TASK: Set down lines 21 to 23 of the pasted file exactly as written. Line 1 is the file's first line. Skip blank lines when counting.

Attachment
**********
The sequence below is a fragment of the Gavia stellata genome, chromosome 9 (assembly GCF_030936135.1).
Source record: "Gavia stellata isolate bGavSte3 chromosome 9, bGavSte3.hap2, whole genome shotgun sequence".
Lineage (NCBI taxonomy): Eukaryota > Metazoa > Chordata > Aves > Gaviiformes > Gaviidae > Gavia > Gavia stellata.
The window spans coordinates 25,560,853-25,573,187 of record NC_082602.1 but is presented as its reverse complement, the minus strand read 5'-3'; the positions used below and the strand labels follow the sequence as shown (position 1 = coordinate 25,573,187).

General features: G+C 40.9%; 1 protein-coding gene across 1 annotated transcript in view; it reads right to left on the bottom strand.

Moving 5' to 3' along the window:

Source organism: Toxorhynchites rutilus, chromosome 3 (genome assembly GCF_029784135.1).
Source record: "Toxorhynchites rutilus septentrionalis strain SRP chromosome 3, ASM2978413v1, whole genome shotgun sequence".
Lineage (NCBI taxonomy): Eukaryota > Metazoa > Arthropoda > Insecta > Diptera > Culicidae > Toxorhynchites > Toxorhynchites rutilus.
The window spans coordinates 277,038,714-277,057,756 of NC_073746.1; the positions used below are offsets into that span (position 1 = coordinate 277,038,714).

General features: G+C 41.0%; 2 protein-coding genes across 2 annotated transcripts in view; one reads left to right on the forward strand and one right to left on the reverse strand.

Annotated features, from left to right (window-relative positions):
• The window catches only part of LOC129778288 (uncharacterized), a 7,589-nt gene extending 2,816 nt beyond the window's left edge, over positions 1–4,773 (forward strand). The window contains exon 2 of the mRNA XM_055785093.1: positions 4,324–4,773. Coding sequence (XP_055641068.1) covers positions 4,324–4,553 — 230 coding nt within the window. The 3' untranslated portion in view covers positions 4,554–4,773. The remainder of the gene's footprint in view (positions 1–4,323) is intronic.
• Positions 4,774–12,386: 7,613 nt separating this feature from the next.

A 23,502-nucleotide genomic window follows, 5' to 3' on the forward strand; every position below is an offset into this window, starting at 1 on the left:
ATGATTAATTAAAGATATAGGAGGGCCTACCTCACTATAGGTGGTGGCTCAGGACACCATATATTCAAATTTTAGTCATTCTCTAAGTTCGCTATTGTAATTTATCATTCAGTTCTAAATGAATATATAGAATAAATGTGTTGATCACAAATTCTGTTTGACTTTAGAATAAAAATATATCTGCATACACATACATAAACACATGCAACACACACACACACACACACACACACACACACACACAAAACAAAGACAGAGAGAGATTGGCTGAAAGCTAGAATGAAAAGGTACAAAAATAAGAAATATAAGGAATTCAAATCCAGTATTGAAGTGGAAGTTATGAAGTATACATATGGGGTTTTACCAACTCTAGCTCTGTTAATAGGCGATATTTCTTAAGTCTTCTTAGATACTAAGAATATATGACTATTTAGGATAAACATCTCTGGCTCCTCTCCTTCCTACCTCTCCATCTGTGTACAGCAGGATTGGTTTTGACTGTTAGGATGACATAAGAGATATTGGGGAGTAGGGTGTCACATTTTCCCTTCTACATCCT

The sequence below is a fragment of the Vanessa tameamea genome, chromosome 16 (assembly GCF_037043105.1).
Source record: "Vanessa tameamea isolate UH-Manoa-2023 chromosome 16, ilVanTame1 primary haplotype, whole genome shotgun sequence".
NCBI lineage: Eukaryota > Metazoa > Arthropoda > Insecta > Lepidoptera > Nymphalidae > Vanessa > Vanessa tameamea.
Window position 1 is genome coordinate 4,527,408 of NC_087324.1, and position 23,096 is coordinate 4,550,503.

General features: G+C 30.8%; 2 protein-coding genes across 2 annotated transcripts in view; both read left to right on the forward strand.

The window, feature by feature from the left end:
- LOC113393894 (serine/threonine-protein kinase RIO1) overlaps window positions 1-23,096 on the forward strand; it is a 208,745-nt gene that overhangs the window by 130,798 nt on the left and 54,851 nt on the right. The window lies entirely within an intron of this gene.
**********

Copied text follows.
General features: G+C 30.8%; 2 protein-coding genes across 2 annotated transcripts in view; both read left to right on the forward strand.

The window, feature by feature from the left end:
- LOC113393894 (serine/threonine-protein kinase RIO1) overlaps window positions 1-23,096 on the forward strand; it is a 208,745-nt gene that overhangs the window by 130,798 nt on the left and 54,851 nt on the right. The window lies entirely within an intron of this gene.